Isabella Rossellini Reveals the Link Link Circus Between Humans and Animals
Audiences have loved Isabella Rossellini onscreen for decades, both as an actor (Blue Velvet, Death Becomes Her) and model (she was the face of Lancôme cosmetics from 1982 to 1996, and was re-signed in 2015).
What her fans may not know, however, is that Rossellini is a passionate lover of animals. This interest is what spurred the creation of her lauded Sundance Channel series-turned-stage show Green Porno, which explores the mating rituals of various insects and animals, and also led her to Hunter College, where she's currently completing a graduate degree in animal behavior.
At the same time, Rossellini is also presenting her latest theatrical work, Link Link Circus, as part of the university's new Hunter Theater project. This one-woman, one-dog production explores a challenging subject: the way animals think. While she knows that the topic might turn people off, Rossellini promises that her goal is to make audiences laugh, while also sparking a great deal of curiosity.
Tell me about the origin of Link Link Circus.
This show is about cognition: How do animals think and feel? The structure is a little bit similar to Green Porno in that I will be talking and showing clips of films. Two of the films are from the old Green Porno series that I did for the Sundance Channel, including "Seduce Me." And then there are new films that I did for this show. I like to say that Green Porno is from the waist down, and this show is from the waist up.
Cognition seems like a weighty subject for a stage show.
Cognition, just the word, doesn't make you smile. I was afraid that it would be boring, and I want to make people laugh. I want everything I write to be comical. Of course, it's much easier to do that with sex. But I thought if I do it as a circus and have a little dog performing with me, it would add the comical or charming aspect.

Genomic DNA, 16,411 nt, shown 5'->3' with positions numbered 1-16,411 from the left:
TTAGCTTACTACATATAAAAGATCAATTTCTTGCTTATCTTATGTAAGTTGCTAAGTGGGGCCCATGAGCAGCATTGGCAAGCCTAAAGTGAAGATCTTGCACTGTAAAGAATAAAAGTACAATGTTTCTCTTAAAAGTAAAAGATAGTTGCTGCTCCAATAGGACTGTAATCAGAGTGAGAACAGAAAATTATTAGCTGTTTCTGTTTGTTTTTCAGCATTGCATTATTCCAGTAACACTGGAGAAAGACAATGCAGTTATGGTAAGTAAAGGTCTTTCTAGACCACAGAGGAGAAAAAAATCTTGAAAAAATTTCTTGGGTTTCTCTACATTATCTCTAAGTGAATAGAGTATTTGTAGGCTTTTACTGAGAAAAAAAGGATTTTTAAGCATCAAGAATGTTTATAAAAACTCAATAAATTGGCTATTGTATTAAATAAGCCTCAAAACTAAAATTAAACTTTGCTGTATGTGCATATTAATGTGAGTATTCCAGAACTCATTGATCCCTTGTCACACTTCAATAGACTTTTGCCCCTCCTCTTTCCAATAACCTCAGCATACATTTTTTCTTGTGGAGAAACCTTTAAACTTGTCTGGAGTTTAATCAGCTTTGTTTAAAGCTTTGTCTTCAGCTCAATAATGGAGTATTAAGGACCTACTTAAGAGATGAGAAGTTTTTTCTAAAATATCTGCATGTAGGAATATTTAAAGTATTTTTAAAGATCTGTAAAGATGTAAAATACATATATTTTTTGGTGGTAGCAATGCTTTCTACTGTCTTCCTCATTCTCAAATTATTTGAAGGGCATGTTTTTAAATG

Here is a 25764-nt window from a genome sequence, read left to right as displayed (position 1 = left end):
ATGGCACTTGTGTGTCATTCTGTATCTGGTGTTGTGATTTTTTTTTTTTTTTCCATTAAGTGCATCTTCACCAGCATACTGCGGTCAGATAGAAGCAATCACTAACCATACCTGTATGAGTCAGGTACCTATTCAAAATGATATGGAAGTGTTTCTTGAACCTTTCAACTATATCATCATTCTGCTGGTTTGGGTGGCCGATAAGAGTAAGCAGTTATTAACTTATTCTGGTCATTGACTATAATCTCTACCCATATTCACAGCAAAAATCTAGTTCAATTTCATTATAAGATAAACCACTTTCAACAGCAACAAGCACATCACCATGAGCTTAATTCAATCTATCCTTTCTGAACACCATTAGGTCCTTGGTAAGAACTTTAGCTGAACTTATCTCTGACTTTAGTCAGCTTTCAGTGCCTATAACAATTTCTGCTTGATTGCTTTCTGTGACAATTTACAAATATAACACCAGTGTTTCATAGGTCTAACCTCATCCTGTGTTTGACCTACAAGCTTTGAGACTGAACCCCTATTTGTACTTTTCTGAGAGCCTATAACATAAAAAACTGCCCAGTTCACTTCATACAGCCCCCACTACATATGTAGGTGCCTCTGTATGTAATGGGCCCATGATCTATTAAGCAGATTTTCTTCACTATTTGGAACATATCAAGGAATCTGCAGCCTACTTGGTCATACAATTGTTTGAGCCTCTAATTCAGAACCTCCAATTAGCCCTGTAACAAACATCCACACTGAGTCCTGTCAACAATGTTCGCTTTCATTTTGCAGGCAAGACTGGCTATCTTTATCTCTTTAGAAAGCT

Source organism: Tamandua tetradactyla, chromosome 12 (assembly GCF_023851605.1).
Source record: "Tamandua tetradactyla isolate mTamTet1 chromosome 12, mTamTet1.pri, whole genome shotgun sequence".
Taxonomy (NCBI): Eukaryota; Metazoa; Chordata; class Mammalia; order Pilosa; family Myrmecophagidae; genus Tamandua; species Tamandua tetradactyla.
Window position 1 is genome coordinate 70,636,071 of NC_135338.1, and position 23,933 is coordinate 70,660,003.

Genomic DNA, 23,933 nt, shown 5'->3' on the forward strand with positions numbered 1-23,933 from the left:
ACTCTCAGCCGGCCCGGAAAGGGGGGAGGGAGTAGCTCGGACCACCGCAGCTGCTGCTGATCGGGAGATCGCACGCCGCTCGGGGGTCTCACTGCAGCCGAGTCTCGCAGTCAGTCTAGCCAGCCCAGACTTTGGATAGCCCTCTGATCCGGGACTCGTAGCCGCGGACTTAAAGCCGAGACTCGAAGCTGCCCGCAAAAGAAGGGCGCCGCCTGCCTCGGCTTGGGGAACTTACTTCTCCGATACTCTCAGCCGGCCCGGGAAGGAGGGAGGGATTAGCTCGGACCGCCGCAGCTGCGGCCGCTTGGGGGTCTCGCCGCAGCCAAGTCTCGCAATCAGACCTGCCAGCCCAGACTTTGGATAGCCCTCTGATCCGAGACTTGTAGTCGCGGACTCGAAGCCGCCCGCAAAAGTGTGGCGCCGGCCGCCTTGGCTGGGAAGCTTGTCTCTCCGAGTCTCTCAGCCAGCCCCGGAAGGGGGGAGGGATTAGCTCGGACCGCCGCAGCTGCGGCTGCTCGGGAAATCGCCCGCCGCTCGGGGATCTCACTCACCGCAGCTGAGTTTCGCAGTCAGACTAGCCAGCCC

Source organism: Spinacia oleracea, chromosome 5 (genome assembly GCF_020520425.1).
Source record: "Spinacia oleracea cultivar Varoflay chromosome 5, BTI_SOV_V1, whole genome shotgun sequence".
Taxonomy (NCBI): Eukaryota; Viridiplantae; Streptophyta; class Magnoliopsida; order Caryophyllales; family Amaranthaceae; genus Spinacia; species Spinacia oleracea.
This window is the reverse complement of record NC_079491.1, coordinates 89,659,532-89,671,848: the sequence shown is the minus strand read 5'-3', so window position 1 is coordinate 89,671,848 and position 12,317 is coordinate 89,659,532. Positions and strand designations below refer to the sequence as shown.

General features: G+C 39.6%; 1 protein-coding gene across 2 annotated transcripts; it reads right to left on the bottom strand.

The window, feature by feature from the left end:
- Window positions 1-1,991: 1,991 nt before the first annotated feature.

Have you always been an animal lover?
I've always been an animal lover, and I've always been interested in animal behavior. When I finished high school in Italy, there wasn't really a program for animal behavior [at universities]. There was zoology and biology, but that's not what I was specifically interested in. Then I started to work and had my family. My children grew up and left home, I started to work less, and six years ago, I went to Hunter to attend a lecture by a wonderful lady named Temple Grandin. They were handing out leaflets about a master's degree program that they just started in animal behavior, so I signed up that evening.
Is that how this Hunter production came to be?
I've been doing Link Link Circus for about a year now. We started at the Baryshnikov Arts Center, and I took it to Europe and the West Coast. So much of it is based on what I've learned at Hunter College completing my master's degree in animal behavior. The director of the theater program, Gregory Mosher, is an old friend of mine, so we made an arrangement that I would do it there. The tickets are very cheap for students; they're $10.
What do you want the audience to take away from seeing Link Link Circus?
The words "Link Link" refer to Darwin, to the fact that Darwin said we share an ancestry with the apes, so we're all linked. Some of the things that we do are present in animals; some of the things we do are unique to our species. But this is very seldom accepted. Culturally, we've been ingrained with the idea that we're not animals, that we're something different. So in my show, I give several examples of evidence about these links, and I hope it's surprising. People know evolution exists and that there is a link between us and the animals, but on an emotional level, it's hard to imagine. I'm trying to lead you to a place where you connect with that. I want people to go "Ha-ha-ha" with a laugh, and then go "Ohhhh" with wonderment.